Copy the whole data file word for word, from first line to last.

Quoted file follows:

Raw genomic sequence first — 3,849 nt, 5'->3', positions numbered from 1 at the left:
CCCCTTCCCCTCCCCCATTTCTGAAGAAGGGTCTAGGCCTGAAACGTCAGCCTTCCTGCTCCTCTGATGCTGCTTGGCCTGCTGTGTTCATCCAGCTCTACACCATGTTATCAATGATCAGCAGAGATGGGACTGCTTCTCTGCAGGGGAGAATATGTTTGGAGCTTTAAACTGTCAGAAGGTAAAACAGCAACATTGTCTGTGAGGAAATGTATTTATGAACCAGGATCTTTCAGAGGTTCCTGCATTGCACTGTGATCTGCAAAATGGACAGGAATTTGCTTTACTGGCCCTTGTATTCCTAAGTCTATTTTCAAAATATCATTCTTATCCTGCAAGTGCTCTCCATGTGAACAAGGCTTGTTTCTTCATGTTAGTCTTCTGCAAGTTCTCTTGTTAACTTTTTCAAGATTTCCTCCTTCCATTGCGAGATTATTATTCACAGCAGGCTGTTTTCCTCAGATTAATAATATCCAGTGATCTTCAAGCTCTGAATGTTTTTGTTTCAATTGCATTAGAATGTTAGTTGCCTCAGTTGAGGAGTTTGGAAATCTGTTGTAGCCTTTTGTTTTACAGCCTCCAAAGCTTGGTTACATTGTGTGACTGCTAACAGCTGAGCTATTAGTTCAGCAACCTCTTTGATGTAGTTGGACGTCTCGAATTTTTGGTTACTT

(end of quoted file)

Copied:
Raw genomic sequence first — 3,849 nt, 5'->3', positions numbered from 1 at the left:
CCCCTTCCCCTCCCCCATTTCTGAAGAAGGGTCTAGGCCTGAAACGTCAGCCTTCCTGCTCCTCTGATGCTGCTTGGCCTGCTGTGTTCATCCAGCTCTACACCATGTTATCAATGATCAGCAGAGATGGGACTGCTTCTCTGCAGGGGAGAATATGTTTGGAGCTTTAAACTGTCAGAAGGTAAAACAGCAACATTGTCTGTGAGGAAATGTATTTATGAACCAGGATCTTTCAGAGGTTCCTGCATTGCACTGTGATCTGCAAAATGGACAGGAATTTGCTTTACTGGCCCTTGTATTCCTAAGTCTATTTTCAAAATATCATTCTTATCCTGCAAGTGCTCTCCATGTGAACAAGGCTTGTTTCTTCATGTTAGTCTTCTGCAAGTTCTCTTGTTAACTTTTTCAAGATTTCCTCCTTCCATTGCGAGATTATTATTCACAGCAGGCTGTTTTCCTCAGATTAATAATATCCAGTGATCTTCAAGCTCTGAATGTTTTTGTTTCAATTGCATTAGAATGTTAGTTGCCTCAGTTGAGGAGTTTGGAAATCTGTTGTAGCCTTTTGTTTTACAGCCTCCAAAGCTTGGTTACATTGTGTGACTGCTAACAGCTGAGCTATTAGTTCAGCAACCTCTTTGATGTAGTTGGACGTCTCGAATTTTTGGTTACTT